Beautify your Blog: week 10 - Pictures/Photos8:57:00 PM
Hi all and welcome back to the Beautify your Blog series here at Sew at Home Mummy.
This week we'll be going over pictures and photos in posts.
Please back-up your template before moving on to part 2 of this tutorial. Backing up your template was covered in Week 1 of the series. Each week builds on the previous week's modifications - I highly recommend starting at the beginning and moving forward.
1. Start Here
Tips for Posting Beautiful Photos of your Projects
1. Taking Gorgeous Photos
I'm not going to re-invent the wheel here; there are several articles on the web with tips and tricks for properly photographing your quilts and crafty projects. I'll list my favorite ones here, in no particular order:
**EXCELLENT** step-by-step source: Holly Knott - Shoot that Quilt!
How to Photograph your Quilts: Craftsy
IQA Tips for Good Photography
...all of this said, these are the ideal situations. I am guilty, 100%, of not following these guidelines. Either because of the inconvenience of the set-up, or because of my time. Or both. I do go to great lengths when I'm attempting to enter something into a show or challenge, but if it's just for my blog, I try to take the best possible picture I can at the time.
Shoot with a camera
I usually try to take my photos with a camera vs. my camera phone; the resolution is much higher on my camera and therefore the image quality is generally better.
...which, for most people who own homes, shouldn't be a problem. If you're in an apartment or rental (like me) it may be a little more difficult. Ultimately - try your best. If you can't shoot outside, try and aim for a set up like the one in the link above from Holly Knott - this is what I'm going to try my best to get set up for my upcoming submissions to Quiltcon.
Hang your quilt - don't hold it
Unfortunately, I don't have an area where we live where I can easily hang and photography my quilts outside - which is unfortunate to say the least - and they usually end up being held up by my husband while I take several shots. If you're shooting indoors, maybe pick a wall where you can set up a bracketed curtain rod or the like to hang your quilt while you shoot.
For blocks you're shooting, say, your works in progress, clear off the table or cutting mat around the block, and attempt to take the photo as square as possible to the block or object.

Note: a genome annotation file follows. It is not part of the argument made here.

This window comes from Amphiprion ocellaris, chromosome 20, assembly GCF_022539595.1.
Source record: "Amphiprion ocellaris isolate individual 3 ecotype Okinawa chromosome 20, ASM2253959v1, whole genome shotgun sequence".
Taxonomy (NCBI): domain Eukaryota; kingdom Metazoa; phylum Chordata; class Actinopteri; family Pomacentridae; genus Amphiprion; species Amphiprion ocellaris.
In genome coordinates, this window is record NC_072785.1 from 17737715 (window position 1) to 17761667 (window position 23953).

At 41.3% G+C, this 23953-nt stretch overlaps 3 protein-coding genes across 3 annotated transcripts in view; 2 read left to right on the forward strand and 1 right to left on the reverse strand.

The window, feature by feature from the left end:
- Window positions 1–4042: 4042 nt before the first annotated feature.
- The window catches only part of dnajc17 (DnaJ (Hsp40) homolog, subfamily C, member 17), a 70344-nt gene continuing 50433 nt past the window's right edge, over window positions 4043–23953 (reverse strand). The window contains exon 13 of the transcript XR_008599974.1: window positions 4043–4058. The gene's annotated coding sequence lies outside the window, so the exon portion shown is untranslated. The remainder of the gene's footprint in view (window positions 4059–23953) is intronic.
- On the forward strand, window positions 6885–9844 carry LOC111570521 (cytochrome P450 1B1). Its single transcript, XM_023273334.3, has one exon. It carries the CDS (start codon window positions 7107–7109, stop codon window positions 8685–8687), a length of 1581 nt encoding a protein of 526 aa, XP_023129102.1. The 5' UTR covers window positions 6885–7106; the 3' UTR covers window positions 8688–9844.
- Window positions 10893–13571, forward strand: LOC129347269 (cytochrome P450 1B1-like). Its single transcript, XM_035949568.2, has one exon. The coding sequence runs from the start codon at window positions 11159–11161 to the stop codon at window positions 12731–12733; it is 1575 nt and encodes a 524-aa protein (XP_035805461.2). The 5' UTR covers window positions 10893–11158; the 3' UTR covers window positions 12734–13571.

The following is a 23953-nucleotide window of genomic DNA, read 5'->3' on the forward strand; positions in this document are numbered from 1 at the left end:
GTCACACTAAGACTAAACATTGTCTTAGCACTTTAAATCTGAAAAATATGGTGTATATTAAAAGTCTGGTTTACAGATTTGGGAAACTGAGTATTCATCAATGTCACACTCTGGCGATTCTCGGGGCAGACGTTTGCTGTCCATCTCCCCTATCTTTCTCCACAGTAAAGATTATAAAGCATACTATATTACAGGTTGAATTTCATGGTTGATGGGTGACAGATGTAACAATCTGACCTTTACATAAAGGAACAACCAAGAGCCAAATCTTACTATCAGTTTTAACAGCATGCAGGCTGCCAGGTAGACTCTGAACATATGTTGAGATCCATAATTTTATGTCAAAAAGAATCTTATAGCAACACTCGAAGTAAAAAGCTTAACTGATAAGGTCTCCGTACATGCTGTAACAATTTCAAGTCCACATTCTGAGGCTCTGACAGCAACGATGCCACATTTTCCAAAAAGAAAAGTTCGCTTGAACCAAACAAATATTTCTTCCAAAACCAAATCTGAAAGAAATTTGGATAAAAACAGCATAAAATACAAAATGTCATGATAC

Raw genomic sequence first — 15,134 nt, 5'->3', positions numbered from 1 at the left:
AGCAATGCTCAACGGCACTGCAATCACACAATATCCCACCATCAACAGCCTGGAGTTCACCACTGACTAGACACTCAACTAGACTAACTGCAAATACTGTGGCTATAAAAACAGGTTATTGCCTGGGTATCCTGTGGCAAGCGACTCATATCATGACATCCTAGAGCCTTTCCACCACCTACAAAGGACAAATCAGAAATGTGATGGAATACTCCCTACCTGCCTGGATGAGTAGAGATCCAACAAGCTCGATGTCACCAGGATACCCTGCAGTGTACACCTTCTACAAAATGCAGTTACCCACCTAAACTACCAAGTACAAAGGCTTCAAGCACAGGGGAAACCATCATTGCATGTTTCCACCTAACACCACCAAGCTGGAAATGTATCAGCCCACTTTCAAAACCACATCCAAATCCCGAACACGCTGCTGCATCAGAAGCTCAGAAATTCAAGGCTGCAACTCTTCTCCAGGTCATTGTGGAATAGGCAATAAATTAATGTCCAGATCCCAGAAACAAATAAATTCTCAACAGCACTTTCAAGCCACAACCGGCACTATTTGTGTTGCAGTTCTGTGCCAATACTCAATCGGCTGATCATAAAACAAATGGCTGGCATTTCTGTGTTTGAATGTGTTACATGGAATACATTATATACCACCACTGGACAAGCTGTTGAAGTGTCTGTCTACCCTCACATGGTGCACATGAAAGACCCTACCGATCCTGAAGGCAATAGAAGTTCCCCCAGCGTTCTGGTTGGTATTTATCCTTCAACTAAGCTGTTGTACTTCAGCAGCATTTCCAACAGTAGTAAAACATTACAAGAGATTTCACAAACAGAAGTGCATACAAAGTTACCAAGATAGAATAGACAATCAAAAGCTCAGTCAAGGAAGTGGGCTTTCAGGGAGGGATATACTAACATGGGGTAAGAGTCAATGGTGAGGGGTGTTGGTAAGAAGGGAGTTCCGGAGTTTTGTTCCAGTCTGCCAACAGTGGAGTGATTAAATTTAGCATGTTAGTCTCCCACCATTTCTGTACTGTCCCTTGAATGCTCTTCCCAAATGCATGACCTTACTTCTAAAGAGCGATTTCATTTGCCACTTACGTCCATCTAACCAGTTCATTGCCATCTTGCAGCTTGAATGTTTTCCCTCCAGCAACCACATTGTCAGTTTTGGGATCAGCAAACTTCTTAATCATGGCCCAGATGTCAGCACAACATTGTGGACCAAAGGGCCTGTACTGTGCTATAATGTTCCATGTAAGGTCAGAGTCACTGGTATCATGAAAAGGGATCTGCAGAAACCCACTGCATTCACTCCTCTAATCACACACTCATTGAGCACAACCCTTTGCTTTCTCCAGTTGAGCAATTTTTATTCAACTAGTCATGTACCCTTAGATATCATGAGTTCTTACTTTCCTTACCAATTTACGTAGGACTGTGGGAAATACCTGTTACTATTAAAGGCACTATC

2. Posting Gorgeous Photos
I think most of us know how to upload photos to our blogs, but if not, it's the little icon circled in red in the picture below:
Maximize your photo size
did you know you can change the size at which your photos individually display? and, given that Quilter's blogs are essentially working and dynamic portfolios of our art, we should really be showcasing our images as the focus of our sites.
Therefore, we want to maximize the size at which they're displayed.
To do that, click on your image you just inserted into your post, and a pop-up appears, circled in red:
for your image display in most cases. If the resolution is poor on your image (a symptom of using a lower resolution camera, like a phone) your image may appear blurry maximized, so you may want to reconsider in this situation.
It's pretty rare that you'll want to post your images at Original size - this most likely will cause your image to be much wider than your posting space, and as such, will either impede on your sidebar or have part of your image cut off.
It's in this pop-up where you can also Add caption - for instance, if you wanted to add a descriptor of the image, or perhaps a link to the source of the image.
You can also change your image's justification to Left, Center, or Right. If you've made your image X-Large, though, you'll want to center justify so that it sits centered in your post.
3. Adding a Watermark to your Images
What is "Watermarking"?
Watermarking is adding your information (site name, web address, copyright) to your photos you post on your site, like this:
How to Watermark:
There are two ways to add watermarks to your images for free, using online software.
a) Batch watermarking.
Several images are watermarked all at once. Speeds the process, but you're limited to 5 or 6 font choices, and can't really customize where each watermark is placed on any given photo.
Just Google "batch watermarking online" and you'll come up with several online programs you don't need to download.
b) individual photo watermarking.
For this option, I'd use something like Pixlr.com/express - it takes a lot longer, but you can add custom text and add it to anywhere you like on the photo.
- Discouraging 'theivery' - if you're creating original graphics, wallpapers, etc., which are for sale, you'll need watermarks to prevent people from 'stealing' your graphics without paying for them.
- Reference - if someone's 'pinned' an image from your site, anyone will be able to find it's origin given that your site's address is right on the image.
- Copyright - self explanatory.
- Add some bling/personality. It's your way of putting your 'stamp' on your photos - probably one of the prettiest quilter blogger watermarks I've ever seen is Nicole's from "Mama Love Quilts". It's gorgeous - simple, mimics her blog header, and doesn't overwhelm her images:
|image courtesy of Nicole @ Mama Love Quilts|